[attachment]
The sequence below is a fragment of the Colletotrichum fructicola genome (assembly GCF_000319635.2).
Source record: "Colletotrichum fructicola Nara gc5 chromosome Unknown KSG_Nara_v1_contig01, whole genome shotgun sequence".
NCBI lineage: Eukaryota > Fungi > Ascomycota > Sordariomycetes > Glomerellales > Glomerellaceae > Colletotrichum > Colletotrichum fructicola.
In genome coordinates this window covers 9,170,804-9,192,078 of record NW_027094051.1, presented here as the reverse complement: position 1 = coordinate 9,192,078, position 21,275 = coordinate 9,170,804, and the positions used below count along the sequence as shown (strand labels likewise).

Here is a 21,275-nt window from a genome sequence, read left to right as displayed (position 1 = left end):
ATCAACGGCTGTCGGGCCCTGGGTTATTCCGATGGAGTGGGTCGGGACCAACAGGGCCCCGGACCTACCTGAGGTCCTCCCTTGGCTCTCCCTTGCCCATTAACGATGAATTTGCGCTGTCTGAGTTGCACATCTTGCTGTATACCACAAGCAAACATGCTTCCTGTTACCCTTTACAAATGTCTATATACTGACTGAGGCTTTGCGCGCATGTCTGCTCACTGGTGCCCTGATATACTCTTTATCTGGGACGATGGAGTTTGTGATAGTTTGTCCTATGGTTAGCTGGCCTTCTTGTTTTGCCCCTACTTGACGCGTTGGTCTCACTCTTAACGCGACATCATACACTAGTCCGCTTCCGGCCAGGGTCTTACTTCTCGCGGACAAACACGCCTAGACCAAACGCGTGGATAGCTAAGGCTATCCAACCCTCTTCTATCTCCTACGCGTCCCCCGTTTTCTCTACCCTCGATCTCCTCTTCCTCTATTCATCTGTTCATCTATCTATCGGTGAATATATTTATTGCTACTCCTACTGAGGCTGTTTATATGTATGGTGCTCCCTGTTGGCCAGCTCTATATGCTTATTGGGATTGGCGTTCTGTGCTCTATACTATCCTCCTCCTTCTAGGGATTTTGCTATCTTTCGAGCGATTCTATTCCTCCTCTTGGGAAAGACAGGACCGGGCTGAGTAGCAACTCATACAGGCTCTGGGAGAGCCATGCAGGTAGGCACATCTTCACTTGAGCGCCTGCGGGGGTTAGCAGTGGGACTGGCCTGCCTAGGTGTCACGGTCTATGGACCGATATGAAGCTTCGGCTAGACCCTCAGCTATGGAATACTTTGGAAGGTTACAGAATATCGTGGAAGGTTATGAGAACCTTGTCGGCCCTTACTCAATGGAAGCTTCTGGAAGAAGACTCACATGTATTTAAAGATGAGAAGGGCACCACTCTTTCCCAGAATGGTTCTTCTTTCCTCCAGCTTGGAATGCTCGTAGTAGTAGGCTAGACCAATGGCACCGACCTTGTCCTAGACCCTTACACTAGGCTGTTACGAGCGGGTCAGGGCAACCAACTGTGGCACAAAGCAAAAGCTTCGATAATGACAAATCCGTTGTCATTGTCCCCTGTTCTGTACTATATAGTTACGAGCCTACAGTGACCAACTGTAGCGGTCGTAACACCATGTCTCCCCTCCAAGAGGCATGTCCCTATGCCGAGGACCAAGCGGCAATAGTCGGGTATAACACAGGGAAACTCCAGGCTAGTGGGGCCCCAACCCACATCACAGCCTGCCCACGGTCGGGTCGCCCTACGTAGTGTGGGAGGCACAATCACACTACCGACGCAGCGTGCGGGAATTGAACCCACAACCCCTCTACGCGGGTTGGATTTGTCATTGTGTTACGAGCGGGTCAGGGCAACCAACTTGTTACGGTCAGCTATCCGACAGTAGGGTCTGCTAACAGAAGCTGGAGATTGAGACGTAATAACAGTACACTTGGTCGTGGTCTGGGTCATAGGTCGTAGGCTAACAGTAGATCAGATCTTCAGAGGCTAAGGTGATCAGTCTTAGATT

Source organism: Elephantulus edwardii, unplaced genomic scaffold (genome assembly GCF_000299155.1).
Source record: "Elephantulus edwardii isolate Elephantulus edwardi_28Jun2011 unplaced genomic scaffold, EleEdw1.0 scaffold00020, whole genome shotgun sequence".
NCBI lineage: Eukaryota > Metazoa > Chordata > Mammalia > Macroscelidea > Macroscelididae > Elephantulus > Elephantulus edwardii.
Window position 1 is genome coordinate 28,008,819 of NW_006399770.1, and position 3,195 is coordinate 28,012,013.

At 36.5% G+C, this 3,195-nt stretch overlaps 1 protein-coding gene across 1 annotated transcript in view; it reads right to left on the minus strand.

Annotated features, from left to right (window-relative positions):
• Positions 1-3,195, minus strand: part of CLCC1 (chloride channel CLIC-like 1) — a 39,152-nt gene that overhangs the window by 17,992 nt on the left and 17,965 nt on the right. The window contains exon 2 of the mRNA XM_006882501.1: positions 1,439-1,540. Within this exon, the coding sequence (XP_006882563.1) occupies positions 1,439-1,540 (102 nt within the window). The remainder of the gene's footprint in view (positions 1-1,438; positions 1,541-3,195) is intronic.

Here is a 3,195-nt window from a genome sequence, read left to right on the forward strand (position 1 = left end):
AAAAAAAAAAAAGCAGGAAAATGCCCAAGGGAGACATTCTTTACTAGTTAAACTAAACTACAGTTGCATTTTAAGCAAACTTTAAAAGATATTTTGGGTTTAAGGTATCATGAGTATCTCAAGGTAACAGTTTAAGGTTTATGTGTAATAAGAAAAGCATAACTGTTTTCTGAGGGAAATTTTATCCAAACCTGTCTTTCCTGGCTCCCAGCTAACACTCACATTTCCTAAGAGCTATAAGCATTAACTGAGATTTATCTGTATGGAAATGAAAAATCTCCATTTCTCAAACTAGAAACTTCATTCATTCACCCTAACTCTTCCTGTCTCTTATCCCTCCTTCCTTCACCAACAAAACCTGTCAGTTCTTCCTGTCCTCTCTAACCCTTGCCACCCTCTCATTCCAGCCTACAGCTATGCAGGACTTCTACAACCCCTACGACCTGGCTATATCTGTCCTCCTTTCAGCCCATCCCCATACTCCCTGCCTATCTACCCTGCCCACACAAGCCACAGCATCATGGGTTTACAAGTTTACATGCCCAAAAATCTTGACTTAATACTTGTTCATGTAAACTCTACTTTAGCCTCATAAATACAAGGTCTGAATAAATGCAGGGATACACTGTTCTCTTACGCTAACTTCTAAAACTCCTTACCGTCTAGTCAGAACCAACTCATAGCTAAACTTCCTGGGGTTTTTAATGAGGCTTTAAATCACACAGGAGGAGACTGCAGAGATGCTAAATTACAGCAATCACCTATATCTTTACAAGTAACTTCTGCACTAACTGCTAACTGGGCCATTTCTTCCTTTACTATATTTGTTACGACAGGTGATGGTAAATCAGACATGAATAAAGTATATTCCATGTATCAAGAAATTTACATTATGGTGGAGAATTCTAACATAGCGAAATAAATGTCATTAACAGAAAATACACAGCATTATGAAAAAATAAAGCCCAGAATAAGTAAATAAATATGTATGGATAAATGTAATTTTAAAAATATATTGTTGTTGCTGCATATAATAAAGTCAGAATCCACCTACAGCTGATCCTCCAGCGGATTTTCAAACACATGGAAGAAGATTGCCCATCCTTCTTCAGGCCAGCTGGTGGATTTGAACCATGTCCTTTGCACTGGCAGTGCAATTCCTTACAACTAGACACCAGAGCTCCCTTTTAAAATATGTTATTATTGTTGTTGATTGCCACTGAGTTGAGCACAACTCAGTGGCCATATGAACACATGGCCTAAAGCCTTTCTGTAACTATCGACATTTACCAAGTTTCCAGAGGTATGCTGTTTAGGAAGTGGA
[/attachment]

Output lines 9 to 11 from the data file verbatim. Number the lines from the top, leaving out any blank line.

NCBI lineage: Eukaryota > Metazoa > Chordata > Mammalia > Macroscelidea > Macroscelididae > Elephantulus > Elephantulus edwardii.
Window position 1 is genome coordinate 28,008,819 of NW_006399770.1, and position 3,195 is coordinate 28,012,013.

At 36.5% G+C, this 3,195-nt stretch overlaps 1 protein-coding gene across 1 annotated transcript in view; it reads right to left on the minus strand.